Up until this time, Braggs stayed employed at menial jobs. This gave him a little money in his pockets to hang out with friends.

"I wasn't any different from a lot of black males, my friends weren't doing nothing and it wasn't until the people on the outside let me know there was more to life," said Braggs."I could be six feet under."

His first Postmaster was Ethel Kelley in San Diego and he attributes her for taking him under her wing and giving him plenty of guidance.

Her first advice to him was to get a folder and be organized.

During this time, Braggs returned to school, enrolling at San Diego City College. He later received his Associate of Science degree in Computer Science from Remington College.

After Kelley, Postmaster Dennis Dorman approached Braggs about putting his education to work.

Braggs had already become a carrier but took Dorman's prodding and became a detail and informational technologist. This detail meant traveling to the San Bernardino postal offices.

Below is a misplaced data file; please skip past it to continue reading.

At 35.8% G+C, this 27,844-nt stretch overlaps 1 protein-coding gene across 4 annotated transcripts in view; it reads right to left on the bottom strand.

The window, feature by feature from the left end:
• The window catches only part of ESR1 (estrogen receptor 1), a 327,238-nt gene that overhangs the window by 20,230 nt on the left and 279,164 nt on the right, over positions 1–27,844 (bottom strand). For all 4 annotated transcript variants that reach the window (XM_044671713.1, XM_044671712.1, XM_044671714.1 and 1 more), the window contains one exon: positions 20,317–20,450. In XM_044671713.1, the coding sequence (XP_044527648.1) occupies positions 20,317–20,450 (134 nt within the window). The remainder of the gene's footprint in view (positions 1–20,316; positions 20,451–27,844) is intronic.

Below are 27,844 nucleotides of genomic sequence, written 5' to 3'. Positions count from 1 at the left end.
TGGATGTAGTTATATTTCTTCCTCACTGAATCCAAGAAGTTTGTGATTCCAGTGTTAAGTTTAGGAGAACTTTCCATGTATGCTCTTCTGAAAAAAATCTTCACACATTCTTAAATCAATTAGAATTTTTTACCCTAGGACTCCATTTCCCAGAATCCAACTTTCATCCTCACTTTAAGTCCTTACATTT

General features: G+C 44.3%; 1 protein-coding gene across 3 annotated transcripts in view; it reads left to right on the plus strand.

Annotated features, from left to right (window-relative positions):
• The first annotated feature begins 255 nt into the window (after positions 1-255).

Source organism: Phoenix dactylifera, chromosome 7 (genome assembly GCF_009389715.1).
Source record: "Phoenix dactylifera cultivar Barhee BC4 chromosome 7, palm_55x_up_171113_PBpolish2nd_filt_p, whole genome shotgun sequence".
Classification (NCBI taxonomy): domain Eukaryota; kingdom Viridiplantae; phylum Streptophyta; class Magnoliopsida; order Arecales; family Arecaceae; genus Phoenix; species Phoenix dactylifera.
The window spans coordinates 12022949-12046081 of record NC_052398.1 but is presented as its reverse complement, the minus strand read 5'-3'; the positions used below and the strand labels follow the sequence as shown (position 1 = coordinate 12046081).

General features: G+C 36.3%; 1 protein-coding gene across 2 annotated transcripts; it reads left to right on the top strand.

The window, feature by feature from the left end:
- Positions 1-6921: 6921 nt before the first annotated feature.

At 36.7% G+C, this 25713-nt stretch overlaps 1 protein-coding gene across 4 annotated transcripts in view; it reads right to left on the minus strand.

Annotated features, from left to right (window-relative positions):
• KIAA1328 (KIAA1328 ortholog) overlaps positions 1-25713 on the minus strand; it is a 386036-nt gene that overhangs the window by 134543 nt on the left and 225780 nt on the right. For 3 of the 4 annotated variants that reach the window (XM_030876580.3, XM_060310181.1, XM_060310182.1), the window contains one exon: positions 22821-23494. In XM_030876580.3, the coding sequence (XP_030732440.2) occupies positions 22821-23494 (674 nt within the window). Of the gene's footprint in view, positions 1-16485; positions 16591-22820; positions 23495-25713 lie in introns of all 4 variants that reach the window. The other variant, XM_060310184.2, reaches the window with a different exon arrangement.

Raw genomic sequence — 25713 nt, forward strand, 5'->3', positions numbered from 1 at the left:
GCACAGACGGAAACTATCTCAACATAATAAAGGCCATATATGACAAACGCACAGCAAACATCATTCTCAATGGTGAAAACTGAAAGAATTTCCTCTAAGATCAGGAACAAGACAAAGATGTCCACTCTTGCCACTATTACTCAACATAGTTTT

He had to drive to all of the 13 offices in the San Bernardino area to install new hardware, troubleshooting various issues, covering anything that was reported and that had to do with the computer or telecommunications equipment.

"I worked this detail for a year and gained lots of experience," said Braggs.

The next Postmaster was Jerry Patacsil, who observed Braggs making changes within the office to improve efficiency on carrier routes.

"After being a carrier, I wasn't satisfied with the maps so I redesigned, updated and created things that were beneficial," he said.

Patacsil was impressed and said he should consider applying for the supervisor position.